# Why are AR(p) processes always invertible?

My question is the following:

If we have an AR(p) process, then we have the following $$\Phi(B)X_{t}=Z_{t}$$. I understand that to check for causal/non-causal stationarity, we consider the roots of $$\Phi(B)$$ to see if their modulus/absolute value lie within, or outside the unit circle. However, to check for invertibility, we need to check the roots of the MA polynomial, $$\Theta(B)$$. However, in the case of an AR(p) process, we can see that $$\Theta(B)=1$$ So it has no roots to check. I have seen from various sources that this automatically means that the process is invertible (and any AR process in invertible). But why is that the case. I want to understand why is the process invertible when the MA polynomial has no roots to check. Similarly, if we are given an MA process, would this mean all MA processes are stationary since $$\Phi(B)=1$$? Once again, I want to understand the result, as opposed to just remembering that these statements are true. Thank you in advance.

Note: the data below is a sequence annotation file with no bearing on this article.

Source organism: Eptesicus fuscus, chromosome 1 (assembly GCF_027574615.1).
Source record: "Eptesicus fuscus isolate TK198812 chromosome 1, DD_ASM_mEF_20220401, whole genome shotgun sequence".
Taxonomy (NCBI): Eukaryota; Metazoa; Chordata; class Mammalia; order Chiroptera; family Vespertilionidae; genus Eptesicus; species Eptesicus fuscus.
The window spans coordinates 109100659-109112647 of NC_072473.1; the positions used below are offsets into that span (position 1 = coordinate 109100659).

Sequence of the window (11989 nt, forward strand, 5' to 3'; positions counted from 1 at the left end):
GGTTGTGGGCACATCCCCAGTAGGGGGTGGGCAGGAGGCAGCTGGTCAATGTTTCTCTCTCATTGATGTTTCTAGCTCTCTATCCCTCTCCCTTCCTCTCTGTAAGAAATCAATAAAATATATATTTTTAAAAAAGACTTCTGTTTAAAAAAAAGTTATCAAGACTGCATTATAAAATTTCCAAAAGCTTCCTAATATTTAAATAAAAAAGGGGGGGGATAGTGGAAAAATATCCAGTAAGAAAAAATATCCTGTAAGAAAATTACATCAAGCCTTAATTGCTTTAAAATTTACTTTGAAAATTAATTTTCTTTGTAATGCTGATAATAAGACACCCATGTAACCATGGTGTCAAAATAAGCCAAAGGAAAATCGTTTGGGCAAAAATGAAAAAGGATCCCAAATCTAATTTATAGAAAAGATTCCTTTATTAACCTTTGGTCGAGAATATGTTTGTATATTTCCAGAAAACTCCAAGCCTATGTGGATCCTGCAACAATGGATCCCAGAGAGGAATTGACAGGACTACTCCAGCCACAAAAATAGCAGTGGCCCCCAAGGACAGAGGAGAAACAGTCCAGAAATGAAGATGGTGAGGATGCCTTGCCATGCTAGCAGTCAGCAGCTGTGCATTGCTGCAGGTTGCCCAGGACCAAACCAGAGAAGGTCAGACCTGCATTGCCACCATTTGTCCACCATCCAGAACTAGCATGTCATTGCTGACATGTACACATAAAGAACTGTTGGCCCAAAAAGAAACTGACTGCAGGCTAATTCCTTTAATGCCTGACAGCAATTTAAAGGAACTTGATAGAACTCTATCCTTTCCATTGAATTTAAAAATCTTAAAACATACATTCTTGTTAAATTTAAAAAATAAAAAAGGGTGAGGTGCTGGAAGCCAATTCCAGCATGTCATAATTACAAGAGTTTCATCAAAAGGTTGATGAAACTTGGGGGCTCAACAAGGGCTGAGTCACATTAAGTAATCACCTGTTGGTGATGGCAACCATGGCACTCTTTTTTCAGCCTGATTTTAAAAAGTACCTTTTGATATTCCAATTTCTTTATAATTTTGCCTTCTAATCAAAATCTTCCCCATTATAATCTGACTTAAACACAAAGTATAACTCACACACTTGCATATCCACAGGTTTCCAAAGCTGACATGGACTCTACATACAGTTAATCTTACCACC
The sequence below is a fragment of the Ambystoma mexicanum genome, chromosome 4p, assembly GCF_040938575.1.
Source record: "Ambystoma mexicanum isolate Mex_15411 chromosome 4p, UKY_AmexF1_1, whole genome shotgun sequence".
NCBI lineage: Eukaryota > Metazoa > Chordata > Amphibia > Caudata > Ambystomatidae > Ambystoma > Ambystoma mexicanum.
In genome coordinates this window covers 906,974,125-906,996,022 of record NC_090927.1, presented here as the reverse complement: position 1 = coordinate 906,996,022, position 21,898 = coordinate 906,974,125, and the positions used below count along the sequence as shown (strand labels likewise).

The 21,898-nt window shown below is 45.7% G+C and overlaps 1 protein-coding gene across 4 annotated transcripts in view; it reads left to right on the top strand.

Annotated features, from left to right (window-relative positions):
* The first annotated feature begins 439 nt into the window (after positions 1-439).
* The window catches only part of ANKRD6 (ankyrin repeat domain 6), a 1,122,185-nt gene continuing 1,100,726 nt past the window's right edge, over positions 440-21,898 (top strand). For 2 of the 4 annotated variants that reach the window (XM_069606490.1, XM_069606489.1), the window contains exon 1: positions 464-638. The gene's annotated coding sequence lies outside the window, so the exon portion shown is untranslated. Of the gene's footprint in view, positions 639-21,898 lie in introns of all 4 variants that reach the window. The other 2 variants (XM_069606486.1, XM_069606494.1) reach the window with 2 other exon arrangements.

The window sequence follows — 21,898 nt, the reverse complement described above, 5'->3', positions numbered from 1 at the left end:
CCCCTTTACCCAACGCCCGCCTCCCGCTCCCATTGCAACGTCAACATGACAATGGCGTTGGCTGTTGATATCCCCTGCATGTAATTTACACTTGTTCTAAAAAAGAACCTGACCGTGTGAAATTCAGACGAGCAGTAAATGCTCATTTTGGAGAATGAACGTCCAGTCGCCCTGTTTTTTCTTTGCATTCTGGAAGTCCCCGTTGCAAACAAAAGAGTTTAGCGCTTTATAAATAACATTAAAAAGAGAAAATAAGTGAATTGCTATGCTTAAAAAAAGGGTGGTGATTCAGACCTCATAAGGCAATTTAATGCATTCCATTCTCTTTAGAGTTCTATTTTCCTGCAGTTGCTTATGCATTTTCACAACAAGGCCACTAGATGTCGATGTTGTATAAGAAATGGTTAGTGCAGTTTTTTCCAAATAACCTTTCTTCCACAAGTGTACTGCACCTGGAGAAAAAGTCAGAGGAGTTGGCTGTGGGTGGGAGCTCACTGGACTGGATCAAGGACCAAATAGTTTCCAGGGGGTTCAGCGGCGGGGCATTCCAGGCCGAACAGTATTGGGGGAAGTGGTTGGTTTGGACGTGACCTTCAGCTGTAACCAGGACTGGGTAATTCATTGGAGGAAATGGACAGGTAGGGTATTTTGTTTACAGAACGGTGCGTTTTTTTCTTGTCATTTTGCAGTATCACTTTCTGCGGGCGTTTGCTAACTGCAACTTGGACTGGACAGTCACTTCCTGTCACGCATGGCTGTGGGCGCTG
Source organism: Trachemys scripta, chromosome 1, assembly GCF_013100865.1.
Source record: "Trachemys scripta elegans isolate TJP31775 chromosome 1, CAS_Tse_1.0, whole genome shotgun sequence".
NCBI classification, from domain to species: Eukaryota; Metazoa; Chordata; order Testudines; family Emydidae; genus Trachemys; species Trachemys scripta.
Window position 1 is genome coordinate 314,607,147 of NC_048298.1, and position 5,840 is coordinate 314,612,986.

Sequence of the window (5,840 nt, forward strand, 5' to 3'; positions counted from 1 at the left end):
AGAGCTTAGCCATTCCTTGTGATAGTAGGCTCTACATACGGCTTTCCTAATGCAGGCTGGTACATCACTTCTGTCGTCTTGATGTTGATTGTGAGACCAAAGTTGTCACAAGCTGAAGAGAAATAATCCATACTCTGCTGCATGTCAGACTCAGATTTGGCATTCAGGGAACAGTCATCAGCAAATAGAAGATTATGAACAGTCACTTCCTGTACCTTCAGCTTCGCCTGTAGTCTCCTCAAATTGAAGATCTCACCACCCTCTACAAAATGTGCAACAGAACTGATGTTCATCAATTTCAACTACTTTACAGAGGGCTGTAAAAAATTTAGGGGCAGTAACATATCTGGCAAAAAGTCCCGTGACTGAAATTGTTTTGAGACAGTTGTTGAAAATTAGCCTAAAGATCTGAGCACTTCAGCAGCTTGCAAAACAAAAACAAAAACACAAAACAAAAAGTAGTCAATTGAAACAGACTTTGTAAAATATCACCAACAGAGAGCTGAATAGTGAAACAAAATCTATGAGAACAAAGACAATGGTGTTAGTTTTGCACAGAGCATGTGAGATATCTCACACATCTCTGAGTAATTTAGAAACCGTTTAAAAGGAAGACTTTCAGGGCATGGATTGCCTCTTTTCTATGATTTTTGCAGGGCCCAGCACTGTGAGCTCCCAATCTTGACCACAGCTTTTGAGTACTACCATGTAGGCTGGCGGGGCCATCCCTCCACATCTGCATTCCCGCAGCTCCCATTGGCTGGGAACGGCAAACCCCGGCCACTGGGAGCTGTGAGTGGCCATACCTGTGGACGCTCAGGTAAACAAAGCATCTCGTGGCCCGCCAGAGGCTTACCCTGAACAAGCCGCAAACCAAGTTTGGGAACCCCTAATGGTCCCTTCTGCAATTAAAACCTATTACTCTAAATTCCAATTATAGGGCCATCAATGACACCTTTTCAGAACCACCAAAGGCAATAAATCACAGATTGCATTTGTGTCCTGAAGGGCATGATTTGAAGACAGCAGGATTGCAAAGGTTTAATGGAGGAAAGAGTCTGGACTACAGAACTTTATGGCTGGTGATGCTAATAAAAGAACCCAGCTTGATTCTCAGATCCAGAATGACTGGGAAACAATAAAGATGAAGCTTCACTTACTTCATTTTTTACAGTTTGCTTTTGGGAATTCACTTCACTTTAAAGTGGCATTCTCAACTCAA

Note: The $$B$$ refers to the backshift operator. That is given a process $$X_{t}$$, then $$BX_{t}=X_{t-1}$$

In invertibility, all we want is to be able to write $$Z_t$$ (the noise) as a causal function of $$X_t$$ (the output). In other words, we want $$\pi_j$$ such that $$Z_t=\sum_{j=0}^\infty \pi_j X_{t-j}\ \ \ \ \text{s.t.}\ \ \ \ \sum_{j=0}^\infty |\pi_j|<\infty$$ AR(p) is already in this form. So, it's invertible.
From the perspective of roots (consider polynomials with backshift operator $$B$$, not $$z$$ transform), it says all roots must be outside the unit circle. This statement doesn't explicitly say what to do in the case of no roots. However, a better interpretation is no roots should be inside the unit circle, because they're the ones making the sum $$\sum_{j=0}^\infty |\pi_j|$$ diverge. Since $$\Theta(B)=1=0$$ has no roots, it doesn't violate the second statement in italics.